It is not until Christa Wolf’s version of the myth … that we see Medea’s torment suddenly appearing in the garb of an “everyday” life experience: being left by your beloved husband for another woman. Wolf speaks often of the usefulness of myths to represent the present in the process called in German Vergangenheitsbewältigung, or “the process of getting over the past.”
Another Wolf title translated by Raja is The Quest for Christa T (1968). Like My Brilliant Friend and the rest of the Neapolitan tetralogy, Wolf’s novel is the story of a woman who becomes a writer by piecing together the traces of a lost friend—one who seems sometimes to disintegrate into and become indistinguishable from the narrator herself. While My Brilliant Friend opens with Lila’s disappearance without a trace, The Quest for Christa T. begins with the following reflection: “Christa T. was timid. Mainly it was the fear that one might vanish without a trace, a frequent enough event in those days. She compulsively left traces, hasty and careless ones.” The premises may be reversed; the influence seems clear.
After Wolf’s death, in 2011, Raja wrote a short essay to commemorate her dear friend, inspiration, and mentor:
The assiduous study of the words of an author generates affinity, closeness. If the person writing is a great writer, translating becomes an experience that profoundly enriches she who translates. Her work of verbalization acted upon my poorer and more common work of welcoming into my language. Her work strengthened mine, leading me to paths I never would have thought of taking. To the point that I had the impression that the texts of Christa were expressing me, that I would have liked to write them just as they were written, that Christa wrote them thinking of me. But translating Christa Wolf I also—and above all—came to understand that the relationship between two languages ends up developing though the relationship between two people: and Christa, whom I met in 1984, revealed herself from the very first moment to be a model of humanity, closeness, concreteness, curiosity, attention, generosity. Always, right up to the end, when we heard from each other, she would first of all ask questions about children, family, health, work, about politics and vacations, about common and quotidian things, at length and with real attention, and then almost seamlessly we would be talking about books or problems of translation.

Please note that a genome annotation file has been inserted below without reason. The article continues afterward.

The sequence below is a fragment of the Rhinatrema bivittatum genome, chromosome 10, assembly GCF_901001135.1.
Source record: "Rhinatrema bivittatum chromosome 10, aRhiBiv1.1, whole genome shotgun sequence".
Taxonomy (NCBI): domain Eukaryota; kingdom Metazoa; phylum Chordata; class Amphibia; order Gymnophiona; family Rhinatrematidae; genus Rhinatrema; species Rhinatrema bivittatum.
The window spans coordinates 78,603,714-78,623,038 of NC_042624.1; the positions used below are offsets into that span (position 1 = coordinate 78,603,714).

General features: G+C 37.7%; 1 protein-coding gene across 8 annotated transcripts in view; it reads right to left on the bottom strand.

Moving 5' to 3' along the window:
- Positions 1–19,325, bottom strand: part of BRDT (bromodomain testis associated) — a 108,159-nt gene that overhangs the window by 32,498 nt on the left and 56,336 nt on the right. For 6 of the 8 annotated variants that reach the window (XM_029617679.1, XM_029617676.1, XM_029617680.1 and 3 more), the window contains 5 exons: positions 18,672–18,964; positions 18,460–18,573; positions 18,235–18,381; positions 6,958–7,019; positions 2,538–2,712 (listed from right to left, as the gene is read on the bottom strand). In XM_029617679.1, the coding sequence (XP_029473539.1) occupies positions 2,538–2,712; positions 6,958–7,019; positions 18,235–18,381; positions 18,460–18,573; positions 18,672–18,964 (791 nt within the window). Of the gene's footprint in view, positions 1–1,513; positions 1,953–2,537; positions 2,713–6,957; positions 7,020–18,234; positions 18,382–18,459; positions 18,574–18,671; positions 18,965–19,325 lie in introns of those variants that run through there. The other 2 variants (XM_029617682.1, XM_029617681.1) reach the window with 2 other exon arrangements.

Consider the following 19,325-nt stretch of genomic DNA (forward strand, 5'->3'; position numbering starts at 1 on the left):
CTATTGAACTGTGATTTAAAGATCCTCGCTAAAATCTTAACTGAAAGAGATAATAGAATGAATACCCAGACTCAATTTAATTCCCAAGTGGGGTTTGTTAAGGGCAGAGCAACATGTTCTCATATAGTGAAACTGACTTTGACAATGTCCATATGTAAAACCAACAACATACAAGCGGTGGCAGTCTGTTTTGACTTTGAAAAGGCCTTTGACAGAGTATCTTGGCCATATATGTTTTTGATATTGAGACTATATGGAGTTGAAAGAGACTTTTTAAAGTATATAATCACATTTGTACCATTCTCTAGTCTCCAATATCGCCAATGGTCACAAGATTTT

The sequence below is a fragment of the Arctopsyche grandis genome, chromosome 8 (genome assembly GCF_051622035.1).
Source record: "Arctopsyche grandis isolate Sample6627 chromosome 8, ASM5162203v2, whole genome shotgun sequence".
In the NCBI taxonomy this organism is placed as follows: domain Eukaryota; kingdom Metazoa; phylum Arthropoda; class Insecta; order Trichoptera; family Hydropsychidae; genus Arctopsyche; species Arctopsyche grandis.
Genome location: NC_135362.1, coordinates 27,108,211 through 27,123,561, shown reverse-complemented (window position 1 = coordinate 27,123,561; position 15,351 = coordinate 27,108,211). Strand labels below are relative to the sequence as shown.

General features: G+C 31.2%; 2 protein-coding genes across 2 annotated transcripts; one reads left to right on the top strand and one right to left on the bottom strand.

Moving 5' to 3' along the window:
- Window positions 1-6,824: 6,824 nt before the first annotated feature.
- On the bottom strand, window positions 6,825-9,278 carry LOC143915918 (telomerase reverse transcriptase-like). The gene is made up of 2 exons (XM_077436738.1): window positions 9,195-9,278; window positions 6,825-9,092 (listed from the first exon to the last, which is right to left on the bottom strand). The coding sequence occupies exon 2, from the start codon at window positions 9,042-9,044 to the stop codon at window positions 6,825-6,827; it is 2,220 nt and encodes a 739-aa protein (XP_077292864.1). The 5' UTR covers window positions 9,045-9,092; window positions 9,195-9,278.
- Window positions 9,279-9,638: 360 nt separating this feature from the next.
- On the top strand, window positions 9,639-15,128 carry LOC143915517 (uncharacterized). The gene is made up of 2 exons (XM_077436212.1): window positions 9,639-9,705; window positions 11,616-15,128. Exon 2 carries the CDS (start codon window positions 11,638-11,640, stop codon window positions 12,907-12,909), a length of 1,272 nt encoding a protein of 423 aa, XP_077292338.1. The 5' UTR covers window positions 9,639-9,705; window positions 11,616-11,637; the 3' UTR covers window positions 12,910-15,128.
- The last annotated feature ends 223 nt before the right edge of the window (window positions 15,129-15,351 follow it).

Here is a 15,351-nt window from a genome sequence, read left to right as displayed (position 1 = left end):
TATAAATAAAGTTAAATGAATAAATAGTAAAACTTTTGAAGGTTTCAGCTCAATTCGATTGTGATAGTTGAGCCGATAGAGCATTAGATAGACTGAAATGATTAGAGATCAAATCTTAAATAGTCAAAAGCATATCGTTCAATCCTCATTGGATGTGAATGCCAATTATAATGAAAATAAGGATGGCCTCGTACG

The complex relationships between the narrator of The Quest for Christa T. and Christa T., and between Elena and Lila, are echoed in the relationship Raja describes between herself and Wolf. The Italian feminist Luisa Muraro—who has interviewed and influenced Ferrante—has developed a theory of affidamento, a practice of “putting faith in” or “entrusting” between women that would be the basis for a new symbolic order to counter patriarchy. The relationship Raja describes between herself and Wolf—one of apprenticeship and friendship—seems like an affidamento. But it is also a tradimento, for it is the relationship between translator and translated, betrayer and betrayed. This is the horrifying ambivalence of friendship, and of working with words.
This article was originally presented in slightly different form to the fellows of the New York Institute for the Humanities, Deutsches Haus at New York University, March 13, 2015.
Correction: May 7, 2015
In its originally published form, the article incorrectly characterized the narrator of Troubling Love as a translator rather than as a comic-strip artist.